Grassley pins blame for USMCA holdup on impeachment

By Sabrina Rodriguez

Senate Finance Chairman Chuck Grassley on Friday blamed House Speaker Nancy Pelosi for holding up passage of the new North American trade pact after she held off sending the articles of impeachment to the Senate.

“After House Democrats delayed passing the United States-Mexico-Canada Agreement for nearly a year, the speaker’s indecision on impeachment will now keep the trade deal from being ratified for even longer,” Grassley said in a statement.

Pelosi announced Friday that she will send the articles of impeachment against President Donald Trump to the Senate next week. Pelosi had not sent the articles to the Senate in an effort to secure certain guarantees from Senate Majority Leader Mitch McConnell on Trump’s impeachment trial. Ultimately, McConnell did not agree to any conditions.

The Senate trial could begin almost immediately after McConnell receives the articles, which would keep the USMCA from being ratified until after the trial is over.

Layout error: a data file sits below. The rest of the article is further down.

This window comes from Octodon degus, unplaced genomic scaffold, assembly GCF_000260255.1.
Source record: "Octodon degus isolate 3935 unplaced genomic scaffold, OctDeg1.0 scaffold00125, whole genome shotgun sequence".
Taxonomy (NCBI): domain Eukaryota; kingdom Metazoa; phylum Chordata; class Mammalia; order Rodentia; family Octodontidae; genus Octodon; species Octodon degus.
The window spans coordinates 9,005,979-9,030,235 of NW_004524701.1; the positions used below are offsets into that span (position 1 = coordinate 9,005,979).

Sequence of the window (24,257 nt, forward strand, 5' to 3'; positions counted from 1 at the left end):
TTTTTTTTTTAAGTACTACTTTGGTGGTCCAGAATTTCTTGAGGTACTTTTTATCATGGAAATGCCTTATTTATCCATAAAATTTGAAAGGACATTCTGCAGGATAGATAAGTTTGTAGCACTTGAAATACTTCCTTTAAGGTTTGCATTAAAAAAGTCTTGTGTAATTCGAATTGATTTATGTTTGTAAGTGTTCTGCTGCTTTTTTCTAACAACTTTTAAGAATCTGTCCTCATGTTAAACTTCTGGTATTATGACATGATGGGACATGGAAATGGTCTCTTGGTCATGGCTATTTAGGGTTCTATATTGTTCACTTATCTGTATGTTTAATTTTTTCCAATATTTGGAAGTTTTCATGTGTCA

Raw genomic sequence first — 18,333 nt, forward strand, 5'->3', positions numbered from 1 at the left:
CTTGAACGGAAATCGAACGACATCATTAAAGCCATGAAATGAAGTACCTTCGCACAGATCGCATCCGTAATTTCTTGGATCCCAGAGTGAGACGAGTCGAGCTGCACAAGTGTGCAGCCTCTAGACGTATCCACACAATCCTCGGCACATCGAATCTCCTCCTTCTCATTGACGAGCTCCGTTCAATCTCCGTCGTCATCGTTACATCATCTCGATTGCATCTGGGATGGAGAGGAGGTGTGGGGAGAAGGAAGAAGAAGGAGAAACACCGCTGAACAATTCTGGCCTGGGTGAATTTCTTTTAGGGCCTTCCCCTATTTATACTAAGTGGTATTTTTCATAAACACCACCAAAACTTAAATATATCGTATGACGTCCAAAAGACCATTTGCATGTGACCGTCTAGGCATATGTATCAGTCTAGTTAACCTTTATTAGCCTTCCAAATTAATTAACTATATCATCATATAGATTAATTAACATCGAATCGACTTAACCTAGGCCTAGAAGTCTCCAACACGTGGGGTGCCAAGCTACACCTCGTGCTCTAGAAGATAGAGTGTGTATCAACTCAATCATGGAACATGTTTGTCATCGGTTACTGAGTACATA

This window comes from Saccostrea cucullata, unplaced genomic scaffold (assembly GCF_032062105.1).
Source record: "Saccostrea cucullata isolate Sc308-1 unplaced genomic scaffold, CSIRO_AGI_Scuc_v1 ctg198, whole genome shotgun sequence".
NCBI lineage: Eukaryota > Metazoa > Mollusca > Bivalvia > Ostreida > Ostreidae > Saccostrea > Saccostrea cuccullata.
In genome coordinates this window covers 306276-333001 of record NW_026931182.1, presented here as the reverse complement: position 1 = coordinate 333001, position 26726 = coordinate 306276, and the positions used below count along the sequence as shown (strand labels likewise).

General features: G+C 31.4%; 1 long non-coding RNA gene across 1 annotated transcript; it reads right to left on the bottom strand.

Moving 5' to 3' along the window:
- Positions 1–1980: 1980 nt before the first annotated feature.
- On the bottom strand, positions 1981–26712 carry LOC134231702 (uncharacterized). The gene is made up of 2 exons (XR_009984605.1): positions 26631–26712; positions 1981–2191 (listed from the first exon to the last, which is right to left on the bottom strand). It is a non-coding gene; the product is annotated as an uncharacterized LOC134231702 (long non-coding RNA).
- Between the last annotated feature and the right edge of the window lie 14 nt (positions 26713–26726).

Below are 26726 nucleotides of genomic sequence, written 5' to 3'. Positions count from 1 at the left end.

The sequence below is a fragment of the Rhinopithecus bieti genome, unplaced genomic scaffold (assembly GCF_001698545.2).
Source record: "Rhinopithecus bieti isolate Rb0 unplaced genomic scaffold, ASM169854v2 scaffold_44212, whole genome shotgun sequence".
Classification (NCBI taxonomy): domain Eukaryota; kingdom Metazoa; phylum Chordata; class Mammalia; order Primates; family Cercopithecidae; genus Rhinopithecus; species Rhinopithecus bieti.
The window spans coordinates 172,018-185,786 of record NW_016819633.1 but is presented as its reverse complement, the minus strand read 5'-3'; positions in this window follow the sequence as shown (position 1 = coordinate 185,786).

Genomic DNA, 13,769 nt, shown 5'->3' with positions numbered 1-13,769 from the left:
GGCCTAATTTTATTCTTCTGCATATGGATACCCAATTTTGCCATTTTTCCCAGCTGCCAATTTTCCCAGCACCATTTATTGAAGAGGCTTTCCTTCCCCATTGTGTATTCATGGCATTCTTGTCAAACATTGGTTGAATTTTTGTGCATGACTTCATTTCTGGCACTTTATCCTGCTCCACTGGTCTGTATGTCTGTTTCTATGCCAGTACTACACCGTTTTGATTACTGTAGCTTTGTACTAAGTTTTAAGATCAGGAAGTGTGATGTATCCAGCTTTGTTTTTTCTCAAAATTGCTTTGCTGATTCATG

Pelosi’s office pushed back on Grassley’s criticism, noting that the Senate has had ample time to pass the deal since the House passed it on Dec. 19.

“The GOP Senate will have had almost a full month to get its act together to pass USMCA,” Henry Connelly, a Pelosi spokesperson, said in a statement. “After all their grandstanding, turns out Senate Republicans don't actually care enough to get the job done on time.”

The House sent over the USMCA implementing bill to the Senate on Jan. 3. That has given the Senate exactly a week to formally consider the agreement this year.

A spokesperson for Pelosi told POLITICO that on Dec. 20, a day after passing USMCA, the Senate clerk informed House clerks that it would not accept the USMCA implementing language.

"Later that day, Senator McConnell's office said they could not receive the papers until Jan. 3," the spokesperson said.

McConnell's office could not be immediately reached for comment.

The Senate has also been prevented from holding an immediate vote on the pact after its parliamentarian ruled that the pact had to be signed off by six additional committees with jurisdiction over the agreement.

Grassley’s committee already approved the deal in a 25-3 vote. At least five of the six remaining committees are expected to vote on the pact next week.

If all six committees hold markups next week, the pact still could be voted on before the impeachment trial begins. The trade deal is expected to pass with strong bipartisan support.